About Dotspotting

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Dotspotting is the first project Stamen is releasing as part of Citytracking, a project funded by the Knight News Challenge. [1] We're making tools to help people gather data about cities and make that data more legible. Our hope is to do this in a way that's simple enough for regular people to get involved, but robust enough for real research to happen along the way.

There's currently a whole chain of elements involved in building digital civic infrastructure for the public, and these are represented by various Stamen projects and those of others. At the moment, the current hodgepodge of bits—including APIs [2] and official sources, scraped websites, sometimes-reusable data formats and datasets, visualizations, embeddable widgets etc.—is fractured, overly technical and obscure, held in the knowledge base of a relatively small number of people, and requires considerable expertise to harness. That is, unless you're willing to use generic tools like Google Maps. We want to change this. Visualizing city data shouldn't be this hard, or this generic.

So the first part of this project is to start from scratch, in a 'clean room' environment. We've started from a baseline that's really straightforward, tackling the simplest part: getting dots on maps, without legacy code or any baggage. Just that, to start. Dots on maps.

But dots on maps implies a few other things: getting the locations, putting them on there, working with them, and—crucially—getting them out in a format that people can work with.

We've had several interactions with different city agencies so far, and while the situation has changed alot in the last few years, we've realized that, for the foreseeable future, people aren't going to stop using Word and Excel and Pages and Numbers to work with their data, or even stop using paper. It's made us think that if this stuff is really going to work out in the long run, we need to focus our thinking on projects that can consume as well as export things that cities and people actually use and use now, and not stick with projects that have to rely on fancy APIs or the latest database flavor.

It's great that San Francisco and New York are releasing structured XML data, but Oakland is still uploading Excel spreadsheets (it's actually awesome that they do), and the Tenderloin police lieutenants are printing out paper maps and hand-placing colored stickers on them. At some point, if this really is the way things are going, we're going to need to meet the needs of actual functioning city agencies—and while APIs are great and necessary, for now that means Excel spreadsheets and Word docs. It also means being able to easily read in data that people have uploaded to google maps, interface with SMS systems like those that Ushahidi are pioneering. And it means being able to export to things like PowerPoint and Keynote, scary as that may seem.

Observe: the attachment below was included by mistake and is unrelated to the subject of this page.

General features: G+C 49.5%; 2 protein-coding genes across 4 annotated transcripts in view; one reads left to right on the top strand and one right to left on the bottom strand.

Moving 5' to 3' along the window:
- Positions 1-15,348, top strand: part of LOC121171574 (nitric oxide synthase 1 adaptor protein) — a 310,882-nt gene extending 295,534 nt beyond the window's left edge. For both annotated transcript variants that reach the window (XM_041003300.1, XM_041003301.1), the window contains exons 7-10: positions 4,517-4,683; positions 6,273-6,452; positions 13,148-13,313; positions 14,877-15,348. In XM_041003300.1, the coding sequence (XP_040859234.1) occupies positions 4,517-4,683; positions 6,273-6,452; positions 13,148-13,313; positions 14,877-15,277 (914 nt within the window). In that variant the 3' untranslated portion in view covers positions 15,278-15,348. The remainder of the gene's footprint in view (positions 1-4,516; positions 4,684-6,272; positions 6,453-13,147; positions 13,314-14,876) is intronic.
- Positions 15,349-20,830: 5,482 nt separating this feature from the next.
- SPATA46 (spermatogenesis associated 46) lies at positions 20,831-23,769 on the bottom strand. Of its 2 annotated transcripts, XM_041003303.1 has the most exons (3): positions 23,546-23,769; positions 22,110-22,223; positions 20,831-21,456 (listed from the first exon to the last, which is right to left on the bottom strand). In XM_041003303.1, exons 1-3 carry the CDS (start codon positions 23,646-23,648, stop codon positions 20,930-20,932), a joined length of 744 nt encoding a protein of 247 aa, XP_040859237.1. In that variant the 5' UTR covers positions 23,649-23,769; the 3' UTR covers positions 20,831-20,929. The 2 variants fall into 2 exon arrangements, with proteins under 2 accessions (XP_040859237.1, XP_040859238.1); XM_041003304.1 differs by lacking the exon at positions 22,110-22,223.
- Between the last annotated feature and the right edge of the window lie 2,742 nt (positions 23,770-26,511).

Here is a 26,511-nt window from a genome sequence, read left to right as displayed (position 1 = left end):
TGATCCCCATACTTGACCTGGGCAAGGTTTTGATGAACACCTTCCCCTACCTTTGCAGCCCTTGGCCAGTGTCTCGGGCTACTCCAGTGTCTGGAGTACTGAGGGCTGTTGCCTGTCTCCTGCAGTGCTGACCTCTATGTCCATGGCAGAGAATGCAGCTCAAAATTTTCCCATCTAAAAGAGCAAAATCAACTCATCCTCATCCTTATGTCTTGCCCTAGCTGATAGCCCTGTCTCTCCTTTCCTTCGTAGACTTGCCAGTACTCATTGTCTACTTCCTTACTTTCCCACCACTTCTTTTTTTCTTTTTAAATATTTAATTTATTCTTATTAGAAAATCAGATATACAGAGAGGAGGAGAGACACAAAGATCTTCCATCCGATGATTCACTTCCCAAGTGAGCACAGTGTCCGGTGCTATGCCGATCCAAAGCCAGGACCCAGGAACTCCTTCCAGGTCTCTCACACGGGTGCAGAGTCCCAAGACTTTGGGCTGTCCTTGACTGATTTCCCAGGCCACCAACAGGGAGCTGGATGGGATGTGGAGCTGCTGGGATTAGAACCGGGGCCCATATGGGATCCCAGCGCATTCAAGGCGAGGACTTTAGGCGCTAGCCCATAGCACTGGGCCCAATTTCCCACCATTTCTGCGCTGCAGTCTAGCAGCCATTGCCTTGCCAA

What we've launched with is the baseline work that's being done to make this stuff internet-native. There's a login and permissions system that pretty much works. Uploading .csv files full of dots works. Each dot has an HTML page of its own, for example, like they do on Crimespotting. Collections of dots (we're calling them sheets) work, and you can export them. And there are dots on maps.

What's up with the funny map, above, you ask? That's an undocumented Easter egg that allows you to change the default base map for Dotspotting on the fly using something called a templated URL. A templated URL is just like any other URL on the web except that certain characters are replaced (filled in) dynamically by the software that reads them. For maps, a templated URL will consist of a host and a path followed by a string that looks like this: /{Z}/{X}/{Y} which tells the code that displays the map how to ask a server for a tile at a given zoom level ({Z}) a given column ({X}) and a given row ({Y}).

For example the templated URL for prettymaps map tiles would be: http://prettymaps.stamen.com/201008/tiles/isola/{Z}/{X}/{Y}.png.

You can ask Dotspotting to swap out the default toner map tiles with any templated URL by pass along a template argument with a sheet URL containing a URL, like this: http://www.dotspotting.org/u/12/sheets/191/?template=http://prettymaps.stamen.com/201008/tiles/isola/{Z}/{X}/{Y}.png&static=1.

Which is long and a bit squirrely and a bit scary so we've also the ability to pass along a named map tile provider instead. If Dotspotting sees a known provider it will take care of making sure the map tiles are set correctly. Instead of having to keep track of all that extra gobbledygook at the end of a Dotspotting URL (above) you can just write: http://www.dotspotting.org/u/12/sheets/191/?provider=prettymaps instead. Hooray!

There are currently seven providers that you can specify: lynch, midnightcommander and paledawn, all from the nice folks at CloudMade; mapquest-aerial and mapquest-road from MapQuest; openstreetmap and, of course, prettymaps. We'll add more soon and if there's a particular map provider you'd like to see be part of Dotspotting, let us know.

Speaking of which, the code for Dotspotting is available for download on Github, and licensed for use under the GNU General Public License. We're planning on releasing the code as we work on the project, in the hope that working in this kind of transparent manner from the beginning will both benefit the project and serve as an example of the way we'd like to work with foundations on this kind of work.

[1] You can read more about Citytracking & the Knight Foundation here and here.

[2] An Application Programming Interface (or API) is a structured way to talk to machines about data.